August 12, 1921 | Part II

With the urging of Theresa, Clare began to grow accustomed to Fred’s differences and see him more as someone who lived upstairs. She would loiter around the tattered barn watching him shuffle between projects. They eventually began to speak. These talks were nothing like the ones she had with her father, but it was someone to talk to all the same. Fiercely independent, Clare only allotted Fred so much time from her day, the rest being spent roaming the fields or taking a dusty walk to the town store for some penny horehound.

The visits begun as the weather turned. The days were still radiantly warm, but night would dismiss the mugginess and usher in chill. Theresa and Clare did not have to share a bed as most children in that time; their father had built them a sprawling house with ample space for each girl’s unique imagination. Theresa’s room was filled of crafts made with her mother, most clearly demonstrating the ability of her 8 years, while Clare’s was sparse yet fitting. Straight up the stairs, she had her mother’s quilt on her double bed, which barely touched the copper metal frame, her walls decorated with a couple of her grandmother’s doilies and a round mirror above a stone-top vanity. Fred began to appear more invested in the family with the change of season. He would spend added time indoors and began to keep up the house projects for Anne. Clare entered her 6th year.

Clare was a project.

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Clare was lost without any notice. If anything was to break her doll-like image, it was her own naivety and innocence…a sardonic twist of fate. Time passed as if each year attempted to erase the last, and Clare progressed into young adulthood; her reserved beauty transformed into exquisiteness. She began to see this as a benefit and advantage above her sister and most everyone else. Fred continued his visits, although sparse and only on nights when Anne denied him. Sending years of letters to her father, he would profess his affection for her but his inability to correct the present situation. Clare’s only comfort was Gerald, cousin and second half. He kept her hermetic secret for years, inactive upon it only due to Clare’s great desire for it to be so.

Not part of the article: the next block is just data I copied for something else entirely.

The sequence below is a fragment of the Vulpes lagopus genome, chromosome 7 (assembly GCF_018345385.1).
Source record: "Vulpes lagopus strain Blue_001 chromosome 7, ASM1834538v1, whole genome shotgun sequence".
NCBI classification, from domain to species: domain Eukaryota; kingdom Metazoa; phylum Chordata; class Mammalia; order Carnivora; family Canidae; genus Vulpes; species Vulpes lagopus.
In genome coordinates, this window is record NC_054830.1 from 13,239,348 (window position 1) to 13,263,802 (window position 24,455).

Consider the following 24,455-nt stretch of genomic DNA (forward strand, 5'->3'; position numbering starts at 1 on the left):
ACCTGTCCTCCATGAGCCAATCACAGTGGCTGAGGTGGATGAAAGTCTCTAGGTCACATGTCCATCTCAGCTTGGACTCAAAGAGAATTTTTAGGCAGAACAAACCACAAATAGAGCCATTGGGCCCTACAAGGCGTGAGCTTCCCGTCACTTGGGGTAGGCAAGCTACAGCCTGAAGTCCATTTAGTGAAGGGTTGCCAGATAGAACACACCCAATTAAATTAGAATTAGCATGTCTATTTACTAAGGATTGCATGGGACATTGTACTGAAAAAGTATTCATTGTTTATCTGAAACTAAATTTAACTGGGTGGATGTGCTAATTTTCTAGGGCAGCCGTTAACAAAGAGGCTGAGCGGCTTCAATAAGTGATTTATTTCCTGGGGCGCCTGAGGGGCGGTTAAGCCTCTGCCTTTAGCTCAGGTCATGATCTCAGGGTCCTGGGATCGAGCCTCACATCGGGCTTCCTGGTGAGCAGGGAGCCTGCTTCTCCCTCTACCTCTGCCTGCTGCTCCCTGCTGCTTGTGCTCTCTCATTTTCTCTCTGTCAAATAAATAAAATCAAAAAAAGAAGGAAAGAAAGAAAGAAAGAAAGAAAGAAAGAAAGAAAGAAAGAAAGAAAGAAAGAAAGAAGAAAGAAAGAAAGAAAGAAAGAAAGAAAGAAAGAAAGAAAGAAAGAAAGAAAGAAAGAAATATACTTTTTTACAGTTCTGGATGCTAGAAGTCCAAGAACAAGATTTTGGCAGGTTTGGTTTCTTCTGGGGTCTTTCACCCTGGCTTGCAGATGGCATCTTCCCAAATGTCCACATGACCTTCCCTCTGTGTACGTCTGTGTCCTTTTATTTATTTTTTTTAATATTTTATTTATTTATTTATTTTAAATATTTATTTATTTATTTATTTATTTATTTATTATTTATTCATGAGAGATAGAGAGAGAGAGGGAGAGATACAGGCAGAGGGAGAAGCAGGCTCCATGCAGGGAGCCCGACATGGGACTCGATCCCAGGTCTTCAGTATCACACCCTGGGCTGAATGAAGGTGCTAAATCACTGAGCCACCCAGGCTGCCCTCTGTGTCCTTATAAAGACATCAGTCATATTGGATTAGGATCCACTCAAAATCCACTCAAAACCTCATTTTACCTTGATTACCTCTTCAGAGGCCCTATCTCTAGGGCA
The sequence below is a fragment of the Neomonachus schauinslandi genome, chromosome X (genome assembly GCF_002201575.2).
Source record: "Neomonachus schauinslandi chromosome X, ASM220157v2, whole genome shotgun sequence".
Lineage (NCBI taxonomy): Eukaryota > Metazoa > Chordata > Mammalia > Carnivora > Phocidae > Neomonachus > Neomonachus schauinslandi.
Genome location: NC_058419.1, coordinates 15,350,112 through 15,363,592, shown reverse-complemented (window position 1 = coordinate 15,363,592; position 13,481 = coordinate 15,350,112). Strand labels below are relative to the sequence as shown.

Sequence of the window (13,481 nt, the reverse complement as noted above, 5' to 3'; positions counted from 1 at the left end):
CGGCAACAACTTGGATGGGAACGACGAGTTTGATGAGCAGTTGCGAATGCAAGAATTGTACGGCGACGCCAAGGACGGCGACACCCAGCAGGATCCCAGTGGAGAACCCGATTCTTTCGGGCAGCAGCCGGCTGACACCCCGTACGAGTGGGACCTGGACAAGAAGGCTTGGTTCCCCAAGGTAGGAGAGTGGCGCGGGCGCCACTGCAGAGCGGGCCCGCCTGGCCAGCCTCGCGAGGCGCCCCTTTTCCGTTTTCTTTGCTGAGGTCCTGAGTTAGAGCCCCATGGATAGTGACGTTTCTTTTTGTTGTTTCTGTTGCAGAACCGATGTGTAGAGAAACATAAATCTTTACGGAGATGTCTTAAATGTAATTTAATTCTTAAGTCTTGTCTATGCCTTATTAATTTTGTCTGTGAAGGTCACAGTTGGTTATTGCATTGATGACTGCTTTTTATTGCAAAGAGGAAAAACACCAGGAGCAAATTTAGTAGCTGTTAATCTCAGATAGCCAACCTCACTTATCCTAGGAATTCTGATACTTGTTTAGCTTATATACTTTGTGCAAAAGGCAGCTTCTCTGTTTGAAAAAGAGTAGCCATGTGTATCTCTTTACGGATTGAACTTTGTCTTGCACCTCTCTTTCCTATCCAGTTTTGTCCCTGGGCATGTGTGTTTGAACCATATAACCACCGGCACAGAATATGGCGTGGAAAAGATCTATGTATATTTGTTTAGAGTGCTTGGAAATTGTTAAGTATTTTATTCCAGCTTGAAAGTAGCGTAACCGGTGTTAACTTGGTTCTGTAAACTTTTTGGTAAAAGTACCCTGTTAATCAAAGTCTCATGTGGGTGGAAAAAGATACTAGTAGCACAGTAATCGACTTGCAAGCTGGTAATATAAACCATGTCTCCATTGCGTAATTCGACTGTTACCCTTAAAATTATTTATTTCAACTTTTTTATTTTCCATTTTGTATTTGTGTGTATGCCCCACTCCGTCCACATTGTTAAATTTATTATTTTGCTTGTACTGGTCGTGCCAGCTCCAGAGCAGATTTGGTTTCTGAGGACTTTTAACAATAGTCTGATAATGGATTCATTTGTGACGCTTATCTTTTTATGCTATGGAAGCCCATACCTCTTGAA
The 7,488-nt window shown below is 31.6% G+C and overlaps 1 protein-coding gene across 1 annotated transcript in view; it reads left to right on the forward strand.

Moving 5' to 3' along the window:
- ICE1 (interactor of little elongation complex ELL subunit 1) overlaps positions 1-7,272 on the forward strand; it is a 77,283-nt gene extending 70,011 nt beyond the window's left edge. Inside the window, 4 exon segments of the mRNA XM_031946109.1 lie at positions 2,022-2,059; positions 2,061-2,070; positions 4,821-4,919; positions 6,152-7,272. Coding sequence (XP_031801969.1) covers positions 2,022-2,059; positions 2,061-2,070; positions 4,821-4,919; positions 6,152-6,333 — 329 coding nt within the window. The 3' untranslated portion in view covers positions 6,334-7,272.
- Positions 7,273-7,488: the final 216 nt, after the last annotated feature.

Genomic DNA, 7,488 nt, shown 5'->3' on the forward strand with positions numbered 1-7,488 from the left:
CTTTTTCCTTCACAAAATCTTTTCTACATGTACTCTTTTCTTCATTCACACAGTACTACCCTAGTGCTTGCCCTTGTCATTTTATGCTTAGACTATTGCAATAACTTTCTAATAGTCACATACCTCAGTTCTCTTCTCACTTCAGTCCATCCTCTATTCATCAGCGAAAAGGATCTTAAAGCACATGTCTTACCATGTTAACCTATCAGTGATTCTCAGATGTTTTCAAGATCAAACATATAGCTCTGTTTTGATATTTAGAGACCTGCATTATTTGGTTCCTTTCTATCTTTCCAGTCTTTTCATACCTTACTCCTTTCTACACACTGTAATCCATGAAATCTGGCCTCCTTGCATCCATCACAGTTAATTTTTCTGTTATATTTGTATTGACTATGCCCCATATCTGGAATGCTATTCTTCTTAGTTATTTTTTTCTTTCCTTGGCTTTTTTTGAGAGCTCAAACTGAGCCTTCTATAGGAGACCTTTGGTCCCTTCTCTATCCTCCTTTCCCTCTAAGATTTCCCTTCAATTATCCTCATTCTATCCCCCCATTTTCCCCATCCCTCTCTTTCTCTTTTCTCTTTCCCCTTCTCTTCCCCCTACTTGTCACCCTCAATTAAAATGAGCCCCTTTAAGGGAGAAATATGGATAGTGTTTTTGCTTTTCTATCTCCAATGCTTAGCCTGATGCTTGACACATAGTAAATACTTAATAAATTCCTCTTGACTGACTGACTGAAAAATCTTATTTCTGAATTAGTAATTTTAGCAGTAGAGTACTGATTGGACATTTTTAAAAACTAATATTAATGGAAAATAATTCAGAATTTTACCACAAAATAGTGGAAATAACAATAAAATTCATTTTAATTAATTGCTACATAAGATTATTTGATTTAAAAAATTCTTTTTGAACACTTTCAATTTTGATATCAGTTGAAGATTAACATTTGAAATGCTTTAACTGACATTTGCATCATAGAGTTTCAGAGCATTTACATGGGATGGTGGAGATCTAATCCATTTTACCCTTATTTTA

~~ * ~~

Theresa remained the obedient picturesque daughter Anne always yearned for in Clare. Many evenings were spent on the front-wrapped porch in curiosity of Clare’s whereabouts or behavior, leading Anne to skepticism of her daughter’s word. Most of these late afternoons and evenings were spent at Tom Orr’s house with Gerald, where she felt safest, yet she knew if she told her mother or Fred this, there would be retribution. Since Anne and Clare’s father separated, his side of the family was distant in everything but location. Anne remained faithful to her common-law marriage with Fred, never doubting his quiet nature or tireless work ethic. She felt she could not have passed the last 10 years without him, although her true feelings never rekindled toward anyone after her first marriage.

~~ * ~~

Their crops projected well that year, and the tertiary fallow field was ready to be planted. With their spare money and savings, Anne and Fred determined it was time to invest in Mr. Ford’s newest invention…the automobile. They had already purchased the latest farm equipment and new yolks for the horses, convinced this was the cause for their newfound pecuniary comfort. Arrangements were made for the automobile’s arrival and the family’s social standing slowly began to improve.

To be continued …